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Paralympian Thin Seng Hong effort commended


National Paralympic Committee of Cambodia General Secretary Yi Veasna (F) said they had expected sprinter Thin Seng Hong (R) to struggle to compete in London. Photograph: Yeun Ponlok/Phnom Penh Post

National Paralympic Committee of Cambodia General Secretary Yi Veasna (F) said they had expected sprinter Thin Seng Hong (R) to struggle to compete in London. Photograph: Yeun Ponlok/Phnom Penh Post

Cambodia’s Thin Seng Hong was humbled by her inaugural appearance at the 2012 Paralympic Games in London on Saturday night, as she failed to set a new personal best on the track of the Olympic Stadium during her heat in the women’s 100 metres T44 class competition.

The Kampong Cham sprinter’s time of 17.35 seconds was the fastest she’d run this season, but fell 22 hundredths of a second outside her record run last year at the ASEAN ParaGames in Indonesia where she took the silver medal.

Thin Seng Hong struggled to match the pace of her five other well conditioned rivals, coming home last and almost two and a half seconds from the fifth place finisher. Dutch runner Marlou van Rhijn won the heat in 13.27 seconds, equaling the world record of April Holmes of the US who finished just behind her to qualify for this morning’s final, slated for 3:33am Cambodian time. France’s Marie-Amelie le Fur won Saturday’s other women’s 100-metre T44 heat with a time of 13.40.

The T44 class features athletes with one unilateral below knee amputation or equivalent. Thin Seng Hong, 26, lost her right leg after stepping on an anti-personal mine when she was 10 years old.

Yi Veasna, executive director of the National Centre of Disabled Persons and general secretary of the National Paralympic Committee of Cambodia who is leading the delegation in London, said he had expected the race to pan out the way it did.

“We knew Thin Seng Hong had a lower standard than most of the other competitors because she came here on a Universality wildcard [granted by the International Paralympic Committee],” he told the Post yesterday.

“This was her first time at this level. She faced the best in the world. But I saw that she tried so hard in the event and during her training every day. She respected her preparations, including following a strict diet.”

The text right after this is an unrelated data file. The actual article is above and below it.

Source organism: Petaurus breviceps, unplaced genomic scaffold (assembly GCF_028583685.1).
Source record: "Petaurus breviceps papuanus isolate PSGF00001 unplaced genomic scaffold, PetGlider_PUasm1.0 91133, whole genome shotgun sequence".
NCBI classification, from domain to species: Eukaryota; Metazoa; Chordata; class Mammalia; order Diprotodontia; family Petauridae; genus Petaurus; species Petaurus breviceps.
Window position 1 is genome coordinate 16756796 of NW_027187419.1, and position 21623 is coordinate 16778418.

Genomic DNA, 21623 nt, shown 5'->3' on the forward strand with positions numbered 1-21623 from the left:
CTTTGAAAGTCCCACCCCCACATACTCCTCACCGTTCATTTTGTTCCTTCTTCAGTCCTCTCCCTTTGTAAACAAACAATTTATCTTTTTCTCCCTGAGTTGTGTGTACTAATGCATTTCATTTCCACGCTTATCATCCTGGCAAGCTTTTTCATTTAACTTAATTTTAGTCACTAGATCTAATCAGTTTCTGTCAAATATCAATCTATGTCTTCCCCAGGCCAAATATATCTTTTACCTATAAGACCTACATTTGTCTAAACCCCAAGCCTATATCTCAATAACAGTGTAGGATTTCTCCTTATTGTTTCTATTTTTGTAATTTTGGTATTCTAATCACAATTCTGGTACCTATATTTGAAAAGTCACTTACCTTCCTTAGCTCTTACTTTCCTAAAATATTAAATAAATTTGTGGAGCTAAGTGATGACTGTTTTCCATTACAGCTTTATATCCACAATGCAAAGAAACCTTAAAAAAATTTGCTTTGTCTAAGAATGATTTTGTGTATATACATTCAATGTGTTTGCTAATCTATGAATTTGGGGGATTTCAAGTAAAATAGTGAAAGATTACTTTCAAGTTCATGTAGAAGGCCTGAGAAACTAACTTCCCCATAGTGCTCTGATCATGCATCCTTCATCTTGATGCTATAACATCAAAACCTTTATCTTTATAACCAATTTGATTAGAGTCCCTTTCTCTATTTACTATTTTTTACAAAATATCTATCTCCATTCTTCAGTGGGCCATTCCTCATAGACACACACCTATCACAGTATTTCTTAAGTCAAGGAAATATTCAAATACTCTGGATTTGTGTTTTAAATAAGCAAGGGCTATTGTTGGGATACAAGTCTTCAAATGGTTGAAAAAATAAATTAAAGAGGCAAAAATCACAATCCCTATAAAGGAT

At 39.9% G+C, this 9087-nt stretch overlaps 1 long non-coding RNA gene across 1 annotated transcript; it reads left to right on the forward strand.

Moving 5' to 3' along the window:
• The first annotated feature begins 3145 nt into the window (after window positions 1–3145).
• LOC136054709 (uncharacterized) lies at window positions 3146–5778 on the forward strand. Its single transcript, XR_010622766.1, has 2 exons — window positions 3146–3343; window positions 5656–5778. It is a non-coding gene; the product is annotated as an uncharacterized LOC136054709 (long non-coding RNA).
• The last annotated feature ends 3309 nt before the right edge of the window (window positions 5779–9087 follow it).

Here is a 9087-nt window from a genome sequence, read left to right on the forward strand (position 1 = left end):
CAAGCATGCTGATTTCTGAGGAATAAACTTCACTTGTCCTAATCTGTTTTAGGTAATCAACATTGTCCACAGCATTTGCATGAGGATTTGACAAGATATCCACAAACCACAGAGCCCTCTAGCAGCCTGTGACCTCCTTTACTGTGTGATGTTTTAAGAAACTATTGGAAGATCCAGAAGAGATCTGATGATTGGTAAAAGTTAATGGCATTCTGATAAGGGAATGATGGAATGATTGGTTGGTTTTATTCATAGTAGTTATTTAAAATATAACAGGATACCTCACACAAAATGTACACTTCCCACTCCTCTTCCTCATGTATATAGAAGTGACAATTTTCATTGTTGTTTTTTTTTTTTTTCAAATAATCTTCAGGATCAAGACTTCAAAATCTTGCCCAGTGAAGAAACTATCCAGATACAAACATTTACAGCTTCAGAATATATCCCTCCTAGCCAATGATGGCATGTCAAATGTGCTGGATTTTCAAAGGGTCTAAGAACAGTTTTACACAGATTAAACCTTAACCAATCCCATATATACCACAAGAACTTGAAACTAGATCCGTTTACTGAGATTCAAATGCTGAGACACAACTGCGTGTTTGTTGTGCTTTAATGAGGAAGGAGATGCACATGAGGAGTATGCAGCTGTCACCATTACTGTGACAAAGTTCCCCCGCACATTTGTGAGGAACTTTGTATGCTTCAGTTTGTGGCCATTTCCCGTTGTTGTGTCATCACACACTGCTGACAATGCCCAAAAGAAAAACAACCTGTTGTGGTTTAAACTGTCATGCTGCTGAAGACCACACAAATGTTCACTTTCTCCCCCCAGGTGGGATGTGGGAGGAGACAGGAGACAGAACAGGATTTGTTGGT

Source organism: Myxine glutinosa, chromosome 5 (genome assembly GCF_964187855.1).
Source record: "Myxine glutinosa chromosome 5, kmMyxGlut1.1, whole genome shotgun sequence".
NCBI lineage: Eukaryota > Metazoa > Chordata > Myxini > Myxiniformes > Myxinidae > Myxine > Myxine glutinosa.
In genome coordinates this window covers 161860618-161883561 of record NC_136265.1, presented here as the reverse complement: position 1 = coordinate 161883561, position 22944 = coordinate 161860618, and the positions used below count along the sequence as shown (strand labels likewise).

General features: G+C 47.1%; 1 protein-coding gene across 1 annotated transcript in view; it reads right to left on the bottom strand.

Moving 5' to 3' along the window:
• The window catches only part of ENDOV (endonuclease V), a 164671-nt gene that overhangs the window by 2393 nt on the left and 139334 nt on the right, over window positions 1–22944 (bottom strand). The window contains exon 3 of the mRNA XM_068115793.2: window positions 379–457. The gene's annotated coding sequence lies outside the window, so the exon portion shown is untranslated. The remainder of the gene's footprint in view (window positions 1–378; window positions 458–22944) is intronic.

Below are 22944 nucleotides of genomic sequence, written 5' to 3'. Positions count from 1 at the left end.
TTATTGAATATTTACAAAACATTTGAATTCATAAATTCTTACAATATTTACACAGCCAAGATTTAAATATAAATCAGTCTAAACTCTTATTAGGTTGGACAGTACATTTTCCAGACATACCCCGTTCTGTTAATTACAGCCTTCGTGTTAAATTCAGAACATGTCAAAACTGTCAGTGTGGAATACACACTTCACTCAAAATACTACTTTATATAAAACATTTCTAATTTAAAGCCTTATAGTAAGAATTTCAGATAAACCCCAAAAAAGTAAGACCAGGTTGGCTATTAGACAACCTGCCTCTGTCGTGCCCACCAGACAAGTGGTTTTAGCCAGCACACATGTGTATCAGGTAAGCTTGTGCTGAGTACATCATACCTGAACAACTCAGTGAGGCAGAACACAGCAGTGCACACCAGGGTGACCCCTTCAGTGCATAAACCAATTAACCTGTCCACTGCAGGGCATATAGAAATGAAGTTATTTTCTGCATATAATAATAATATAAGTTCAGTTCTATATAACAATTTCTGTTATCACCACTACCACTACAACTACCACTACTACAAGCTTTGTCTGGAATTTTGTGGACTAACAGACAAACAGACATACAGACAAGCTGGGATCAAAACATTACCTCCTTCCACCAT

According to the General Secretary, Cambodia’s Ambassador to the UK Hor Nam Bora invited the delegates to visit the Cambodian Embassy in Willesden, West London, and also helped arrange Cambodian students living in the city to attend the race and wave flags in support.

Thin Seng Hong now looks ahead to her last chance of glory for the Kingdom when she reappears in front of another capacity crowd of 80,000 at the spectacular Olympic Stadium on Wednesday for the women’s 200-metre T44 event.

“We know we will have a similar result [with her coming last], but we will do our best to encourage her,” added Yi Veasna, who was impressed by the technology, administration and transport available at the 2012 Paralympics compared to previous Games.

With Thin Seng Hong’s heat on Wednesday scheduled at a more practical start time of 5:03pm in the afternoon here, British Ambassador Mark Gooding has joined forces with his American counterpart William E Todd to host a viewing party in the grounds of the US Embassy next to Wat Phnom.

According to a press release issued on Friday by the US Embassy, through the support of Veterans International Cambodia, the Disability Action Council, the Cambodian Disabled People’s Organisation and Handicap International, invited guests will include land mine victims and disabled persons to demonstrate the bridging of differences and acceptance of people with disabilities.

To contact the reporters on this story: Dan Riley at
Ung Chamroeun at



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